To apply the analogy to Christendom. If someone adheres to a doctrine taught by the Catholic Church and by various separated bodies, it seems possible that one is adhering to it on account of the infallible authority of the Catholic Church, even if one cannot empirically identify the Catholic Church. On the other hand, where the Catholic Church and the other bodies make contradictory statements, if someone assents to the statement made by the non-Catholic body, he cannot be said to be adhering to the Catholic Church as to an infallible rule, and therefore, according to St Thomas, he cannot have faith. John Henry Newman in 1840 wanted to believe everything taught by the Church founded by Christ, only he wasn’t sure where that Church was. But I think it very likely that he had supernatural faith.

Criticisms welcome.

I have just been re-reading Newman’s Lectures on the Present Position of Catholics in England. Was there ever a preacher of his stature, I wonder, who also used humour so successfully in public speaking? Fulton Sheen has humour, but he uses it as a technique to lessen tension, and as a captatio benevolentiaewith Newman it arises spontaneously from the excess of his indignation; it is part of his clear vision of the incongruity between what is and what ought to be.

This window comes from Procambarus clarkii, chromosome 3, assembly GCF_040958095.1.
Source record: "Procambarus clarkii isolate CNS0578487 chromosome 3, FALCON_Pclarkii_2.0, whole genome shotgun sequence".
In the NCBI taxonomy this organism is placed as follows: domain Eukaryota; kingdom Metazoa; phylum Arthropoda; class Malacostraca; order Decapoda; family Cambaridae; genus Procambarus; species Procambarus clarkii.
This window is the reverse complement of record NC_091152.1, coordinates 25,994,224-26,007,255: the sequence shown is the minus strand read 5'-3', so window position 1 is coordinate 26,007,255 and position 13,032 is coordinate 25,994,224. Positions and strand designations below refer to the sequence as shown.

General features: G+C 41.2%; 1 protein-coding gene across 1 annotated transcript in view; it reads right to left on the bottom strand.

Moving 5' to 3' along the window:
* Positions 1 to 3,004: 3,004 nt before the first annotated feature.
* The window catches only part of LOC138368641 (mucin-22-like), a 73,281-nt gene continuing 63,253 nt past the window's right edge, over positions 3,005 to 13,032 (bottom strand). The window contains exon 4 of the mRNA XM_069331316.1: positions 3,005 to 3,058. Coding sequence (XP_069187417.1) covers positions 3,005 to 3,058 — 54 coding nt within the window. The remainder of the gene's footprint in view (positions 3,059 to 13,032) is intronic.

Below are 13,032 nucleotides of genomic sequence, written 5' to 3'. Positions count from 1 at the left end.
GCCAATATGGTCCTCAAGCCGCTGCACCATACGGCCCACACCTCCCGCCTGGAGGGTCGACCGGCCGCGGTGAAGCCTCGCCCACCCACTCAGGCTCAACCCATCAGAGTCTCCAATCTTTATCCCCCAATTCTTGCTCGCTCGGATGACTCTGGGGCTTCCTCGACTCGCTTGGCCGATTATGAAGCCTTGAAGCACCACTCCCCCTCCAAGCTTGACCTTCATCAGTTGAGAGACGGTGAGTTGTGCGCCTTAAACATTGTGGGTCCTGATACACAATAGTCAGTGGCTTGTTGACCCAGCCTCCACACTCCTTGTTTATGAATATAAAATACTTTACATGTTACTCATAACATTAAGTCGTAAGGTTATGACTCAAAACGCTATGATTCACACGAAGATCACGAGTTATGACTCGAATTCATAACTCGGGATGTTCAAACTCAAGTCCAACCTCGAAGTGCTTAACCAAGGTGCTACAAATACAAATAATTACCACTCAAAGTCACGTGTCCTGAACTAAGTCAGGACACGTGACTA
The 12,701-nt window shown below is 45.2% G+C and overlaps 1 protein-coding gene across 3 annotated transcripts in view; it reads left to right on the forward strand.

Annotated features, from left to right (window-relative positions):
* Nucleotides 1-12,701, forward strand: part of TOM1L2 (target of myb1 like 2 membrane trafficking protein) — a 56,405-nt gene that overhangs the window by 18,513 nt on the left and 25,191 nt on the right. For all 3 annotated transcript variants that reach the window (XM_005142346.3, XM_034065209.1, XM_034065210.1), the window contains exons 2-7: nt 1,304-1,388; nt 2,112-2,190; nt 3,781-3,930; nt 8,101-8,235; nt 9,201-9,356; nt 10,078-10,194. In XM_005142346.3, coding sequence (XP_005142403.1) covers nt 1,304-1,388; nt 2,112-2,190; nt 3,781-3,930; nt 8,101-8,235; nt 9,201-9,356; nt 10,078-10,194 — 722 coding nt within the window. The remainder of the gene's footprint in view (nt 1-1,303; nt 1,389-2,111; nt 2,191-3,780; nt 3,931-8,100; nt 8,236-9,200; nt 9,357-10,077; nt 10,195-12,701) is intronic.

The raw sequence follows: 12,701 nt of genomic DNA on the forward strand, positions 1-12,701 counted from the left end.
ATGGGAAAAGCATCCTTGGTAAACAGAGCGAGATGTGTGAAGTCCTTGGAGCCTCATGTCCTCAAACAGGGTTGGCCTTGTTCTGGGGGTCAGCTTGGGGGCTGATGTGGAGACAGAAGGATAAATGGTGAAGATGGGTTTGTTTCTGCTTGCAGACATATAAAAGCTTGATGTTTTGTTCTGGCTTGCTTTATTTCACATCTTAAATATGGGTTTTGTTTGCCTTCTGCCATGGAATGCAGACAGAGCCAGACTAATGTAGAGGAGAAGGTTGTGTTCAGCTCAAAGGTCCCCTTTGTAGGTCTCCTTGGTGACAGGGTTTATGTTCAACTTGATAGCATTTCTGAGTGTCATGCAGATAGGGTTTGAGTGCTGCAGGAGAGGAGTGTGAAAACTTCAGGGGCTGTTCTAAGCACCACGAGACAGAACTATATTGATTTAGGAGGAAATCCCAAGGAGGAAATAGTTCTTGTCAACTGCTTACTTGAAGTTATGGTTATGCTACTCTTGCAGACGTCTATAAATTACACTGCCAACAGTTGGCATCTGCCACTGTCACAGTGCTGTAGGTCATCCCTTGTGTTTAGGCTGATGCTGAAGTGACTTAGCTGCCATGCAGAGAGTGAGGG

But the main thing that struck me on this reading was how open he is in his detestation of the Whig party. It is not simply this or that Whig policy that he speaks against, but the party itself. The idea that priests should stay out of party politics was clearly not one that was familiar to him. Perhaps we need priests to speak out against the Whig party today; which I suppose, in England, means against the Conservatives, Labour and the Liberal Democrats.